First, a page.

Great way to make a point, but there are a few flaws with how you went about it.
First, who is to say the race car isn't being pushed internally to get even better? You assume , when you can have just as much of an internal pressure to perform as an external. Not to mention in the gaming business, you aren't operating in a vacuum, reviewers know what makes a good sports game and what doesn't.
Logic Doctor :
Let me clarify. I did not assume that the only pressure put on the race car to get better is pressure by an outside entity. I assumed that internal pressure/motivation would be an obvious given considering natural pressurized/motivating factors such as self-pride, the fact that you're being paid well and can be replaced, and genuinly wanting to make a good game.
Ironically, you yourself just assumed through a blanket statement that "reviewers know what makes a good sports game and what doesn't." Im not saying reviewers don't know what their talking about, but I also wouldn't say they ALL know exactly what they're talking about.
If your thoughts on review scores being higher for sports with no competition just because there is nothing to gauge them on is valid, that'd mean there was no point of reference to gauge Madden off of. You can simply look at what other games in the genre and other games in other genres are able to do and judge the games progress there as well. So in this instance, the audience could watch your race car and think it was fast, until they went to another track and saw another racecar going twice as fast.
Logic Doctor :
I agree to an entent that you can, in fact, compare games within a genre. That is if the only things you are gaudging are graphics, player (athlete) movement and presentation. However, beyond those broad comparisons everything gets a bit fuzzy. The intricacies of football are very different from basketball, baseball, soccer and hockey. Every sport has a uniquness about it which in turn means every "sports game" should have a uniquness about it. Based on that reasoning, you can only compare the specifics (and sometimes even larger portions of a game) to a competitor who's trying to emulate the same sport.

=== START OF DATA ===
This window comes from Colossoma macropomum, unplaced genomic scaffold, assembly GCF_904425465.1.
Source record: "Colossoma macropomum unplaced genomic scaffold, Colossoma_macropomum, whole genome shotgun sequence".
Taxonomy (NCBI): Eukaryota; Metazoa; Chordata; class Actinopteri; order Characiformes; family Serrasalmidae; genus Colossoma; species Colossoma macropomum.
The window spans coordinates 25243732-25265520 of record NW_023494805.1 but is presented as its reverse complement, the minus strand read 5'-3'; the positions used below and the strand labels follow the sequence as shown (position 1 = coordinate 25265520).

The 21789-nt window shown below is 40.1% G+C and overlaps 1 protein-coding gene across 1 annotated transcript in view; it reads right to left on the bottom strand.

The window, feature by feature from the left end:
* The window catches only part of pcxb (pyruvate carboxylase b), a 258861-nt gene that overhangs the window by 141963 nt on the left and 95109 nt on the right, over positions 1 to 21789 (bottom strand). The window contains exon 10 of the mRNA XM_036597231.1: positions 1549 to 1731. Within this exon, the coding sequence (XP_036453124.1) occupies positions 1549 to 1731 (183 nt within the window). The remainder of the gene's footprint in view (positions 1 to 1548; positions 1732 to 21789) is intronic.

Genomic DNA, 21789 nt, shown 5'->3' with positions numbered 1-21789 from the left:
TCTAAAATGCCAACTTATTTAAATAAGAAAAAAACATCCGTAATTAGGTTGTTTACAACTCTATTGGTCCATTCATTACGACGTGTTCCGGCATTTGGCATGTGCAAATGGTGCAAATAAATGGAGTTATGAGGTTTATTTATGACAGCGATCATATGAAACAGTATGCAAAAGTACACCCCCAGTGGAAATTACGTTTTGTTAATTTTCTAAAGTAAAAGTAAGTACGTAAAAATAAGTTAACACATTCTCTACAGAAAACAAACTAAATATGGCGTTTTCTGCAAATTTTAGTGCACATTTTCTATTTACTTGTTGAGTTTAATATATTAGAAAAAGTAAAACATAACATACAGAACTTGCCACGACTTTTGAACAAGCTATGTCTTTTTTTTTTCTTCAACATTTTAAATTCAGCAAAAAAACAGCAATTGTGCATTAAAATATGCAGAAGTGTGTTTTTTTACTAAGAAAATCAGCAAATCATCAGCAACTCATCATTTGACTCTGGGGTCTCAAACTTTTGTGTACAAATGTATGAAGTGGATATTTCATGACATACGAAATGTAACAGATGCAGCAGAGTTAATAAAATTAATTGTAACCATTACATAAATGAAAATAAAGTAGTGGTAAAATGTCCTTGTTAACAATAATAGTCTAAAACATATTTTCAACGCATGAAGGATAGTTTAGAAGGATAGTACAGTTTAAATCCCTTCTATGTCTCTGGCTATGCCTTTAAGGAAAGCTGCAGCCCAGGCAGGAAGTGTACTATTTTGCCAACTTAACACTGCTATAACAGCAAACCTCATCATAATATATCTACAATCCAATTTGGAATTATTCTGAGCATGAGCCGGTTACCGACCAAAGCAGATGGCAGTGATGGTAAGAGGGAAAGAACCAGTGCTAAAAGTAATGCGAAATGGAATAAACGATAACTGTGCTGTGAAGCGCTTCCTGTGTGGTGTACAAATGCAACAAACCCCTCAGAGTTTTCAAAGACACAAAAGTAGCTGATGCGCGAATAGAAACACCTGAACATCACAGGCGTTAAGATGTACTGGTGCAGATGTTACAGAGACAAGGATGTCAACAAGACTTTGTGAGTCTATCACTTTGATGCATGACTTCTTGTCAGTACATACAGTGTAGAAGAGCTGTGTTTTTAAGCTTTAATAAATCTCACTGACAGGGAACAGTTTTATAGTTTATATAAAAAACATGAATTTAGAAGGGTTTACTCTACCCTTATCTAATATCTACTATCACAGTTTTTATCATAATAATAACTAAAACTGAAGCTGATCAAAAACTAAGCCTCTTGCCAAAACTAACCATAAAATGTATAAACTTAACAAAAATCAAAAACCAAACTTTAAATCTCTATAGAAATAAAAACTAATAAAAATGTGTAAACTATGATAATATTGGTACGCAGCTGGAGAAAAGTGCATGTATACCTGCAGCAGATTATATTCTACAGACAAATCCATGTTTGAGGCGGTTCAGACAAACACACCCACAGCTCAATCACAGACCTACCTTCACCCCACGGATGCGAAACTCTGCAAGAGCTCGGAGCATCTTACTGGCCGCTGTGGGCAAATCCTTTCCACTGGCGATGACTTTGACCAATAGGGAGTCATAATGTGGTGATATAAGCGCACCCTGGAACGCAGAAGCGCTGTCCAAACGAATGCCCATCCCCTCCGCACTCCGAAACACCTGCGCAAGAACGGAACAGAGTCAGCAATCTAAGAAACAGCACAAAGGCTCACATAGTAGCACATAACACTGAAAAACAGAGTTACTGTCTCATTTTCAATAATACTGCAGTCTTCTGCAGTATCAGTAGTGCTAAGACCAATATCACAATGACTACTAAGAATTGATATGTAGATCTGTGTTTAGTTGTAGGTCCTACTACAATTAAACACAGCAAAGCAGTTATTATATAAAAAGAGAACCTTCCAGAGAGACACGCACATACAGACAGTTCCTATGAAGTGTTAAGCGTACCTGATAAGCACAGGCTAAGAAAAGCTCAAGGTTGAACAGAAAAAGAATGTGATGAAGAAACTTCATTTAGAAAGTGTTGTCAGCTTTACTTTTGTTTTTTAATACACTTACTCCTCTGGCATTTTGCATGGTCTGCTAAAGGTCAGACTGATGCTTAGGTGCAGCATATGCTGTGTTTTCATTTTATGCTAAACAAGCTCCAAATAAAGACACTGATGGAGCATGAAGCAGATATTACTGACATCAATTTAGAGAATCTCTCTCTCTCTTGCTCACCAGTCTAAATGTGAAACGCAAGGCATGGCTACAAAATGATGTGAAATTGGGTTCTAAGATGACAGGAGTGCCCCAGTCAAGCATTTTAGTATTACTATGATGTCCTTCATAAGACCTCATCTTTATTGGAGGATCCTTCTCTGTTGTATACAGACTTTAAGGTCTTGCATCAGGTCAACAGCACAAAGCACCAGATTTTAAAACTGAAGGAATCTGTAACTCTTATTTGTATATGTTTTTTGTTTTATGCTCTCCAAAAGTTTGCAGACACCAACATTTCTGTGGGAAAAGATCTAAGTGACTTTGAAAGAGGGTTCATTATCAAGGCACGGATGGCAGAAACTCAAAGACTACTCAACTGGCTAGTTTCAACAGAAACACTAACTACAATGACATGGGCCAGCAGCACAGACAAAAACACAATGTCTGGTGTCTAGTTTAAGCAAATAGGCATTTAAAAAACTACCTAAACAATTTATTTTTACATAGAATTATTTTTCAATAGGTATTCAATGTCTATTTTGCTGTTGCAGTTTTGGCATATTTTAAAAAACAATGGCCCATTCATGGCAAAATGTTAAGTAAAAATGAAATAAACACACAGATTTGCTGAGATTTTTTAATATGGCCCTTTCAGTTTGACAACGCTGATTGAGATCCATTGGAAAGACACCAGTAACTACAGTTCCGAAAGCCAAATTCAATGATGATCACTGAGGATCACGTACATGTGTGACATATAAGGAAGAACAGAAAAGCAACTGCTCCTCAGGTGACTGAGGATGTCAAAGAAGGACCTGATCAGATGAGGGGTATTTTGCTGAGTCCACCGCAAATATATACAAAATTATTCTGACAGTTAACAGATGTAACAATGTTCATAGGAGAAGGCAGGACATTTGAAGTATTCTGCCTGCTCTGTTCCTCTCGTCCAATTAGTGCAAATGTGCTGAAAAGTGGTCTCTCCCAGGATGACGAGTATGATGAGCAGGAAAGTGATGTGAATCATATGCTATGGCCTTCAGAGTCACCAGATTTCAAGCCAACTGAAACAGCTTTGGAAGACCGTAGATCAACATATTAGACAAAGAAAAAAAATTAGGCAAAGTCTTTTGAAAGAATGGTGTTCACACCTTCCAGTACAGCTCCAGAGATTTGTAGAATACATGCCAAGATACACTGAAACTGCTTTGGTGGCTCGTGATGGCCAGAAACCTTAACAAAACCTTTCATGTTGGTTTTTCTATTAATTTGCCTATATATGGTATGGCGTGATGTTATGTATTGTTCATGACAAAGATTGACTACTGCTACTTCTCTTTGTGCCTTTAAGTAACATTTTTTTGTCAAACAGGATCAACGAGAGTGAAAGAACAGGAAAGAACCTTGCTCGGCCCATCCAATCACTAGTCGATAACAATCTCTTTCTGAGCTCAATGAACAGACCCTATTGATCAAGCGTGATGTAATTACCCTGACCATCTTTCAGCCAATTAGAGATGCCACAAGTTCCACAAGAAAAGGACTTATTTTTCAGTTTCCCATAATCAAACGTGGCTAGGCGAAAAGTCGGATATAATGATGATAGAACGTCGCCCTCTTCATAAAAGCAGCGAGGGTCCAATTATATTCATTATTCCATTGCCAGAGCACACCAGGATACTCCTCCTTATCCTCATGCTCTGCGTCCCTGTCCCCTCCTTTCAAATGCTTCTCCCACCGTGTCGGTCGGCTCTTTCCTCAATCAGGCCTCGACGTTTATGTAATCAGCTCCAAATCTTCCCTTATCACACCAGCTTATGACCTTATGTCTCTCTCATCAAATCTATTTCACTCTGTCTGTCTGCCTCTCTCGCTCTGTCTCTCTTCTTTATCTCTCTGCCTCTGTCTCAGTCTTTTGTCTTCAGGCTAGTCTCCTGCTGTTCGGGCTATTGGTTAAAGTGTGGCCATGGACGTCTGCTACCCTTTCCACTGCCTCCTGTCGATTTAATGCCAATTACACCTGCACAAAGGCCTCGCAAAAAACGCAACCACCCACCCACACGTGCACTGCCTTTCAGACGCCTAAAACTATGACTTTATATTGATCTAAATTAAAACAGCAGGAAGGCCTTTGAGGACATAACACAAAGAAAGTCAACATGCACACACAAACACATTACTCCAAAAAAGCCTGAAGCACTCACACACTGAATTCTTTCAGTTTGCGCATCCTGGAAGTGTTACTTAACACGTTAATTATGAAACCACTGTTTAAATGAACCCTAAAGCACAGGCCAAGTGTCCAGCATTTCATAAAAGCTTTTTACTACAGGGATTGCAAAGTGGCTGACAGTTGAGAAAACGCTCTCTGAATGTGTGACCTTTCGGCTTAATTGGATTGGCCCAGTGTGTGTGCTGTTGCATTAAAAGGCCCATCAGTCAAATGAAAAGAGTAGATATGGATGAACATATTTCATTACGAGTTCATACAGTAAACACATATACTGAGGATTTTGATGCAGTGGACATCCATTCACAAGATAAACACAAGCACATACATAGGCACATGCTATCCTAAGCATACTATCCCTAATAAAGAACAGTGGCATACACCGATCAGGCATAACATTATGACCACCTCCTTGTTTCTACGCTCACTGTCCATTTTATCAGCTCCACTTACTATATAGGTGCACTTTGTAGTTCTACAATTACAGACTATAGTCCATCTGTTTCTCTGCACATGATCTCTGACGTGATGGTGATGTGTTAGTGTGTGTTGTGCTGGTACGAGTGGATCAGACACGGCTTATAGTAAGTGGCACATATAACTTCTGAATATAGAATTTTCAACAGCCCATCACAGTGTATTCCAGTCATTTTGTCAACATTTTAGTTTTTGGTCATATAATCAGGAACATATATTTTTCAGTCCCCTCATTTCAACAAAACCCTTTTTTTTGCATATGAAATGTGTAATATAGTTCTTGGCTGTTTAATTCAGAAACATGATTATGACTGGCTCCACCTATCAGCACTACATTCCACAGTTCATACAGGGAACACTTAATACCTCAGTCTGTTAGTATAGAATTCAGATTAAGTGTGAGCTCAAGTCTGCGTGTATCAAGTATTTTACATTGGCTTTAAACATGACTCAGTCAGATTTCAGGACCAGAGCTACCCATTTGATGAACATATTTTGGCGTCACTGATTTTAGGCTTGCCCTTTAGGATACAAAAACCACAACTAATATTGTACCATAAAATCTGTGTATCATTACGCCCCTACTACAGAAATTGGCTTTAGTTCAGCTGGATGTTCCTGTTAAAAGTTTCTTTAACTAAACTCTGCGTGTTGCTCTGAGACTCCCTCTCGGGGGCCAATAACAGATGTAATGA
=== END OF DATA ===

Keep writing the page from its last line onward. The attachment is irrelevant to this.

Point being, comparing sports games within the "sports games" genre does not offer a lot of depth and accuracy, especially when you have 1 main company supplying almost all of the games in that genre (EA and the sports games genre.)
As far as "out of genre" comparisons go, those comparisons would offer even less depth then "in genre" comparisons. You can only learn so much comparing Apples to Oranges.
Your right, games don't operate in a vacuum, but sports games operate on the basis of replication. Their sole purpose is to recreate something we already experience through an entertainment medium (TV.) So they (sports games) exist as a truly different animal among other genre's. They are judged on their ability to not only re-create what we see on TV, but to also make it fun, accessable and fullfliing to control and play with.
As opposed simply using a few dozen reviewers, there is a way to broaden your research criteria by visiting those same sites and quantifying user reviews. A consumer who decides to write up their own review, like you can do on gameFAQS and other sites, is doing so for other like minded gamers' benefit. Put together an average of several hundred reviews randomly. That would eliminate any bias a paid reviewer has. It would also give you a much more broad view.